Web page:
Wednesday, February 14, 2018

ABC's of Nutrition: Vitamin D

Cholecalciferol, also known as vitamin D3, is the most common dietary form of vitamin D. It can be derived from cod liver oil, cold water fish, butter, and egg yolks.

Ergocalciferol, or vitamin D2, is a vegetable source of vitamin D. Although vitamin D3 is the preferred source of vitamin D, consuming portabella and shiitake mushrooms and alfalfa will provide small amounts of vegetarian vitamin D.

The body can produce vitamin D by sunlight coming in contact with the skin. Dietary and supplementary forms of vitamin D are preferred.

Vitamin D deficiency can result in osteomalacia in adults and rickets in children. This causes an inability to calcify the bone matrix, resulting in bones that become soft and brittle. Deficiencies are most commonly found in women and elderly people either not getting enough sunlight or not supplementing vitamin D. This will lead to bone loss and joint pain.

Vitamin D is best known for insuring the absorption of calcium. The liver stores vitamin D and then uses it as needed. Cholecalciferol is converted in the liver into 25-hydroxycholecalciferol and then into 1,25-dihydroxycholecalciferol, a more potent form of vitamin D, to promote calcium absorption in the bones and calcium re-absorption from the kidneys. Vitamin D is also very important for proper immune function. Many increase their intake for the winter (i.e. cold and flu season).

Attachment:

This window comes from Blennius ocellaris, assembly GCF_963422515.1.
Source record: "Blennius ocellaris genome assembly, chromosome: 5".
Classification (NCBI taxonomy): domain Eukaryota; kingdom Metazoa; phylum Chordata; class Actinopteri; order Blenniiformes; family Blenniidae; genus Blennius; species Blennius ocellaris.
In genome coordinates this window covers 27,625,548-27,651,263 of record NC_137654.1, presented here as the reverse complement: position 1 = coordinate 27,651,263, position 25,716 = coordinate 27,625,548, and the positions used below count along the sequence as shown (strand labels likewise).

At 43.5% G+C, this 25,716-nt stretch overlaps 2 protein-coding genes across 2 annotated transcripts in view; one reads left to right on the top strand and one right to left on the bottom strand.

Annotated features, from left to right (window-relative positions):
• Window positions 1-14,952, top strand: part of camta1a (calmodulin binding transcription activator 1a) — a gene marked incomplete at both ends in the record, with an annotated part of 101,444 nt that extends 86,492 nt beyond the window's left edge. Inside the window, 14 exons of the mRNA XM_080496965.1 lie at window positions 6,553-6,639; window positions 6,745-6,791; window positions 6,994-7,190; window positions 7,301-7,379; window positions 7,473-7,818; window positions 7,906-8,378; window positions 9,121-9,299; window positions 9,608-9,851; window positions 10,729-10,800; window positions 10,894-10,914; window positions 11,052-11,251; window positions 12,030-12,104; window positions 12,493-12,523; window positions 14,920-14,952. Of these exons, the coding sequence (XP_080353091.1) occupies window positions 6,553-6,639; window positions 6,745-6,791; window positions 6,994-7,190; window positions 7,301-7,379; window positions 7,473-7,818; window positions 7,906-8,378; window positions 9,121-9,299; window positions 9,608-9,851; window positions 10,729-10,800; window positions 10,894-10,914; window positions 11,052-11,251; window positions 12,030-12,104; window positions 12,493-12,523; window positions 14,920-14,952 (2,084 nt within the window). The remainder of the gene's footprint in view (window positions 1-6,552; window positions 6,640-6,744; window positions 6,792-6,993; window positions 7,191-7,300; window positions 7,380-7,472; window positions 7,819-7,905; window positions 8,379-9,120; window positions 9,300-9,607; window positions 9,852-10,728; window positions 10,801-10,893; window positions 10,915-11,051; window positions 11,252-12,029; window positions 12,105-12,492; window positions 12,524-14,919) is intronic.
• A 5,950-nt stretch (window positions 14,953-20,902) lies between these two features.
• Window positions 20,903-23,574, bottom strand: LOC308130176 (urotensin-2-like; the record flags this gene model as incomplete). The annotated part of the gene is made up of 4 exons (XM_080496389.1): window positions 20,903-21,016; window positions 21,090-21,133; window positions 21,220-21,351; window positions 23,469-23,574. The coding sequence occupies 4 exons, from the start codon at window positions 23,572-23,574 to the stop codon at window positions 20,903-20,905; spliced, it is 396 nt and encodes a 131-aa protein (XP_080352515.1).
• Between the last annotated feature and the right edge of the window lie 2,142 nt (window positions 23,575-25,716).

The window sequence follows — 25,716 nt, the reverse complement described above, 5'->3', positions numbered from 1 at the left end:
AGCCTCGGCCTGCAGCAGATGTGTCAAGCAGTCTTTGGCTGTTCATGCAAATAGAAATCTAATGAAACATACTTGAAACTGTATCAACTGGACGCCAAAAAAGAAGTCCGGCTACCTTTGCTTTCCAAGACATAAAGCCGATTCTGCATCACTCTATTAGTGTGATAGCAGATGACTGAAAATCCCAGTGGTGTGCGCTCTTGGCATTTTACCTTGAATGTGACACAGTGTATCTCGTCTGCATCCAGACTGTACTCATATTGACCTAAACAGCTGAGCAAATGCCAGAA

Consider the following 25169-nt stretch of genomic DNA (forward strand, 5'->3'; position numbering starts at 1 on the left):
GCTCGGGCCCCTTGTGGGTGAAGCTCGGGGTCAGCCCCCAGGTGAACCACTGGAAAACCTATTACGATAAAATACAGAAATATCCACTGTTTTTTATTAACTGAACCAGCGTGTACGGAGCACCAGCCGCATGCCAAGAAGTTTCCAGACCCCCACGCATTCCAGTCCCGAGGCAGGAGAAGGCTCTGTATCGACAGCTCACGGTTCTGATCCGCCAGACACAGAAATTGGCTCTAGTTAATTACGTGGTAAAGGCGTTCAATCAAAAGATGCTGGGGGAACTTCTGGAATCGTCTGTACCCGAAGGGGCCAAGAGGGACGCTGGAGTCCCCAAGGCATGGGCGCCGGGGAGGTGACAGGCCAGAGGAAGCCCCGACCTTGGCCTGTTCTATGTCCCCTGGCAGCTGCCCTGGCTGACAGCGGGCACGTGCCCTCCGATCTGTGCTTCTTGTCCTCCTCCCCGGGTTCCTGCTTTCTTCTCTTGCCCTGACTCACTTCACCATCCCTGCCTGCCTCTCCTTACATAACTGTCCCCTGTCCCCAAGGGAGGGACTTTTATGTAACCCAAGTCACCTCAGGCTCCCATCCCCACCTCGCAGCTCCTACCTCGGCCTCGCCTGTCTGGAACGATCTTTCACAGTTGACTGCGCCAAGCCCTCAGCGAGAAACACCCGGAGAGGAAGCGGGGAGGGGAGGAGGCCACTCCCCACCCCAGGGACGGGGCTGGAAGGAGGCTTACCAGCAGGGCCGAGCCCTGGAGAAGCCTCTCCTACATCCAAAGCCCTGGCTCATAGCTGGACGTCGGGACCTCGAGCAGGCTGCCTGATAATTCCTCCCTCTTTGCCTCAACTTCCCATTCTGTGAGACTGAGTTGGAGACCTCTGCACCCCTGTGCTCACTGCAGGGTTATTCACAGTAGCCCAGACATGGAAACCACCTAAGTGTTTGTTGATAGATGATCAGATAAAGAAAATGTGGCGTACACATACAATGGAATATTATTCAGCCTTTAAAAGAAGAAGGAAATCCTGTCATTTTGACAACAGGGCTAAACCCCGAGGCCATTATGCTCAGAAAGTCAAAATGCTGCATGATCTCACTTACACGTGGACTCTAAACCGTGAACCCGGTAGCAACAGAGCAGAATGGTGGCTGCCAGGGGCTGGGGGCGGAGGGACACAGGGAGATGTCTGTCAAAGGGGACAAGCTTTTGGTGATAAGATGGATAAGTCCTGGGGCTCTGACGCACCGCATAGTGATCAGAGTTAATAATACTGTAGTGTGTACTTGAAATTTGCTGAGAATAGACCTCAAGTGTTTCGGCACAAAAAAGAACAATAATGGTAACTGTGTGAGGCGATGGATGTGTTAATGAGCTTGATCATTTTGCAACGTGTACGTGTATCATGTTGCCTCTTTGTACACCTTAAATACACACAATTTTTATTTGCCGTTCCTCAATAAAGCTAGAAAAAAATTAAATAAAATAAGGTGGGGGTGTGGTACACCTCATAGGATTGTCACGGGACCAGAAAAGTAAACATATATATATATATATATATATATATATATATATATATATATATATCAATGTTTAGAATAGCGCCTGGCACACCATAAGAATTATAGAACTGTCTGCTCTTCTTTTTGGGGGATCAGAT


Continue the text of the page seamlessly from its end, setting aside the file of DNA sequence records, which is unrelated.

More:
Vitamin D is an essential vitamin, primarily involved in calcium metabolism. Certain drugs like cholestyramine, Dilantin, and phenobarbital can interfere with vitamin D absorption. Some body care products and mineral oil can also interfere with absorption.

Vitamin D is also considered a hormone due to sunlight converting into vitamin D through the skin. By correct definition vitamin D is both an oil soluble vitamin and hormone.

by John Connor, CNC

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